This site is entirely user-supported. See how you can help.
Street View is the best available vantage point looking, if possible, towards the location of the building. In some locations, Street View may not give a view of the actual building, or may not be available at all. Where it is not available, the satellite view is shown instead.
Latitude: 52.2512 / 52°15'4"N
Longitude: 0.4152 / 0°24'54"E
OS Eastings: 564964
OS Northings: 264189
OS Grid: TL649641
Mapcode National: GBR N9R.XF8
Mapcode Global: VHJGJ.4PV4
Entry Name: Bedford Lodge Hotel
Listing Date: 30 October 2006
Source: Historic England
Source ID: 1392777
English Heritage Legacy ID: 505821
Location: Newmarket, Forest Heath, Suffolk, CB8
District: Forest Heath
Civil Parish: Newmarket
Built-Up Area: Newmarket
Traditional County: Suffolk
Lieutenancy Area (Ceremonial County): Suffolk
Church of England Parish: Exning St Agnes
Church of England Diocese: St.Edmundsbury and Ipswich
TL66SW BURY ROAD
177-1/0/6 (Northwest side)
Bedford Lodge Hotel
Hotel, formerly house. c.1820, extended c.1885, 1904-5 and late C20. Stuccoed brick with scribed masonry joints, hipped slate roof with boxed eaves supported on widely spaced timber brackets, red brick stacks with cornices.
PLAN: double depth block with later C19 wing at rear.
EXTERIOR: two storeys; at first floor level on front and south west side a band defined by raised mouldings. The front six windows wide; on the ground floor a projecting, single storey entrance porch with pilasters at the corners, and formerly a cornice below coped parapet; in porch front a semi-circular-arched doorway with moulded keystone, glazed doors and fanlight, and in each side of porch a semi-circular arched sash with glazing bars; to left of porch two sashes, to right of porch three sashes, and on the first floor six sashes, all with slender glazing bars [3x4 panes] in openings with moulded architraves. On the southwest side two full-height canted bays; on the ground floor in the front of each bay a tall, wide sash, and in each side a tall, narrow sash, all with glazing bars [3x5 panes in the fronts and 2x5 panes in the sides]; and on the first floor shorter sashes [3x4 panes in the fronts and 2x4 panes in the sides], all in openings with moulded architraves.
Late C20 extensions for hotel at rear and to west of C19 block are not of special architectural interest.
INTERIOR: most reception rooms on ground floor now connected by inserted openings; original features include panelled window shutters, moulded plaster cornices, and staircase with stick balusters.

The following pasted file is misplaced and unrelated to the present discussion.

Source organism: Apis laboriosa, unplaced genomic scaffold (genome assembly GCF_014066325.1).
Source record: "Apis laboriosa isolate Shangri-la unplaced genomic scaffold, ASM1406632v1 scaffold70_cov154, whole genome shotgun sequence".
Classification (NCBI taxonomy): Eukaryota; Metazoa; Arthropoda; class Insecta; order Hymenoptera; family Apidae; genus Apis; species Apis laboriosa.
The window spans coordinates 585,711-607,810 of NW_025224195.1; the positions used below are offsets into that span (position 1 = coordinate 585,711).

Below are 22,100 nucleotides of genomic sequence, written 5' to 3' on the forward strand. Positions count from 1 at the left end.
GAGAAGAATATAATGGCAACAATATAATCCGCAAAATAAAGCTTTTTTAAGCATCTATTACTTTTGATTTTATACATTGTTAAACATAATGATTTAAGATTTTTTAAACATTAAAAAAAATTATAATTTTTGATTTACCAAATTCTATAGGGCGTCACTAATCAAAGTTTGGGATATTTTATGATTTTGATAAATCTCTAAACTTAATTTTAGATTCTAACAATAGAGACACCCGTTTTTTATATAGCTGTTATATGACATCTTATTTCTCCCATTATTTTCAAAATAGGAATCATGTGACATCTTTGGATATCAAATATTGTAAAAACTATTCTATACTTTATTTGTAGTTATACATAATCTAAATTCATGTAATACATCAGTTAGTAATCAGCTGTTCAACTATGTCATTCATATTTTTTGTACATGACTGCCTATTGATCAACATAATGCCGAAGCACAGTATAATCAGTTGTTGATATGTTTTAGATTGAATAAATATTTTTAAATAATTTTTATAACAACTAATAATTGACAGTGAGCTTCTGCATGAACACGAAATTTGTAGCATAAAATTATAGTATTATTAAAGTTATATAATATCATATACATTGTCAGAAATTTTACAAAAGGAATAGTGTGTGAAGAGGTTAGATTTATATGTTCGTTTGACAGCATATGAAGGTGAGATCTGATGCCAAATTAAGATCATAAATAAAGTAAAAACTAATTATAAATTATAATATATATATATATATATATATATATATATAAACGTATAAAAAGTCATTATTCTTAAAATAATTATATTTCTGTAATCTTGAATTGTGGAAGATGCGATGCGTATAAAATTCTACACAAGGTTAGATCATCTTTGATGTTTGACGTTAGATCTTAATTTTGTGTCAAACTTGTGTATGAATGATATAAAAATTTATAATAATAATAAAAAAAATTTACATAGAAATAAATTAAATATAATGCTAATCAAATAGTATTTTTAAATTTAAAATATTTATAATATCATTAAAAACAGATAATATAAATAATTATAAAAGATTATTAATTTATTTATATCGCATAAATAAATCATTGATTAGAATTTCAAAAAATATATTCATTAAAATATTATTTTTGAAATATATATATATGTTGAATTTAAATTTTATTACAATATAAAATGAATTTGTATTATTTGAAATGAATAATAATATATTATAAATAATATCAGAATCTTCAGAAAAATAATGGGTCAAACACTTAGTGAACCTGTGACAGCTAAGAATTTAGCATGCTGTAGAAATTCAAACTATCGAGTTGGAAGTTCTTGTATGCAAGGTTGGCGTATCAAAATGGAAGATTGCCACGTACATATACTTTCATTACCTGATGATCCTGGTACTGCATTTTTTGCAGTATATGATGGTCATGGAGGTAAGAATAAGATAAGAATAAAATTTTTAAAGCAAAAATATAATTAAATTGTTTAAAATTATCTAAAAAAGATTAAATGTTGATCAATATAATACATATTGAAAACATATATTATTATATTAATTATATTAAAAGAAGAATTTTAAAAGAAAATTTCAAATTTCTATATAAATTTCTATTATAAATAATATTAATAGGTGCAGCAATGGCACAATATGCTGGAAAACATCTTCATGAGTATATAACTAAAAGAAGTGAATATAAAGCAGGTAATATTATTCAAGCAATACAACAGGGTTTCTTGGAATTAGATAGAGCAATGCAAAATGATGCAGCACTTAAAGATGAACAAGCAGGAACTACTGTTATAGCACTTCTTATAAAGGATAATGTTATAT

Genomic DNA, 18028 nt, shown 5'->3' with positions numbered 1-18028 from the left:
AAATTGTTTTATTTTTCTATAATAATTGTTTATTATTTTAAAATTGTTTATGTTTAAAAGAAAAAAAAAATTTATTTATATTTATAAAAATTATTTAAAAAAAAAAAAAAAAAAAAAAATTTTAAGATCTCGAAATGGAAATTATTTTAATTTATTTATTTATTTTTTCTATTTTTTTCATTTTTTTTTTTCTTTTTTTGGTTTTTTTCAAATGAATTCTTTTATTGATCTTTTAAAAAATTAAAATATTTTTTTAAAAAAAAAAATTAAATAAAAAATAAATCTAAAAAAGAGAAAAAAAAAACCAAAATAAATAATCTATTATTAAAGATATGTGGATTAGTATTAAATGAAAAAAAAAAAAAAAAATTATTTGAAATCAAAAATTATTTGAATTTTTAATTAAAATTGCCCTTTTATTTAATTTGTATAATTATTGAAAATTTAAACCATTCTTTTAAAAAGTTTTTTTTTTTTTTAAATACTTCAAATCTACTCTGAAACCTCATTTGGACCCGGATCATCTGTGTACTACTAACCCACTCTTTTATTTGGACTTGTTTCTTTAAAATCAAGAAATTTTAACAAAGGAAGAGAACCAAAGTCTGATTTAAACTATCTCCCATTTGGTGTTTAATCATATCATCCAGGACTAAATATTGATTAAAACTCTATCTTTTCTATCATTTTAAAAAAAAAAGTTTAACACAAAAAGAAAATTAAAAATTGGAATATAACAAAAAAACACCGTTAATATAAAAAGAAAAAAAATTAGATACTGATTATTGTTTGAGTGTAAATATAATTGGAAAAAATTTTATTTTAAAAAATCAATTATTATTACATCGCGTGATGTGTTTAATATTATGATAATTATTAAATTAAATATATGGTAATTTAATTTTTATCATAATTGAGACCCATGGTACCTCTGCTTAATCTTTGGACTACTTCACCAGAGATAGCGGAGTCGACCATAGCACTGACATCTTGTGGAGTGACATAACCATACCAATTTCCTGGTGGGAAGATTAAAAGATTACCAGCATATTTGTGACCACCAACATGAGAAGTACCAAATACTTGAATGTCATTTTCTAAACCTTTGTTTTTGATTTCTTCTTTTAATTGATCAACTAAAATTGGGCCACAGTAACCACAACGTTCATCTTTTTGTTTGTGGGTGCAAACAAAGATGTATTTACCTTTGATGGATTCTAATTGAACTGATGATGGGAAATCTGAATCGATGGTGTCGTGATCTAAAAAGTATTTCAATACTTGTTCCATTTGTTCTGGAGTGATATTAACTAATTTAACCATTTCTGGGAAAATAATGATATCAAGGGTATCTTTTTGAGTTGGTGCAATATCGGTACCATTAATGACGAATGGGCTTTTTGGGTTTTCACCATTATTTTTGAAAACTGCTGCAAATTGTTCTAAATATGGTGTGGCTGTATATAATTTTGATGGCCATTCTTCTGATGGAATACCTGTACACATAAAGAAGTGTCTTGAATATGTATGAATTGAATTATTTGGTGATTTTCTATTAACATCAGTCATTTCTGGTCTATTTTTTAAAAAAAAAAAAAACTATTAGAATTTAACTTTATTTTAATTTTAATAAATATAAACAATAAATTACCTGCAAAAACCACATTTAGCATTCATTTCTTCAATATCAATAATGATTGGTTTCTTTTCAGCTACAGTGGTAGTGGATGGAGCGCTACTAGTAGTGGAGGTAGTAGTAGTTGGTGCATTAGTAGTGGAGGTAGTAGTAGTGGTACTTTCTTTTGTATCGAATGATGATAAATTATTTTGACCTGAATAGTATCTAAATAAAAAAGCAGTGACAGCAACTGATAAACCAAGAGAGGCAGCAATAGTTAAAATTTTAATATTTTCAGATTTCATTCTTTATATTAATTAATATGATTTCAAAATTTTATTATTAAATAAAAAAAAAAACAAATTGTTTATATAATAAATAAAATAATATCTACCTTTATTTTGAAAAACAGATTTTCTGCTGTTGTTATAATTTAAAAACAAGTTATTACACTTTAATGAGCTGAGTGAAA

HISTORY: Bedford Lodge was originally a house in very extensive grounds. It was built circa 1820 for the sixth Duke of Bedford as his Newmarket residence. Subsequently within the same small estate were Bedford House and Stables (q.v.)(and then including Bedford Cottage, now Rockfield House), and the former Bedford Lodge Stables, now separately occupied as Highfield Stables (q.v.), and Shalfleet Stables (q.v.). After the death of the seventh Duke in 1861 the estate was purchased by Sir Joseph Hawley, who sold it on to the Duke's former trainer, William Butler. Butler demolished the Lodge's original stabling and sold the Lodge to Joe Dawson who built the main range of stables adjoining it (now Highfield Stables) in 1864. After Dawson's death in 1880 the Lodge and stables were bought by the racehorse manager, Captain J.O.Machell (who had been at Bedford House and Stables since the 1860's). He extended the Lodge c.1885 to provide additional accommodation, including a saloon for boxing matches, for his lessee, George Alexander Baird, racehorse owner and gentleman jockey. After Baird's death in 1893 both the Lodge and stables were sold to the Earl of Derby and for him there were major additions 1904-5 by John Leslie. The house was converted to a hotel in the 1920's, when the stables were re-named Shalfleet Stables, the major part in turn becoming Highfield Stables in 1963.
REFERENCE: Onslow, R: The Squire, A Life of George Alexander Baird: London: 1980: 58.
This text is from the original listing, and may not necessarily reflect the current setting of the building.
Source links go to a search for the specified title at Amazon. Availability of the title is dependent on current publication status. You may also want to check AbeBooks, particularly for older titles.
Other nearby listed buildings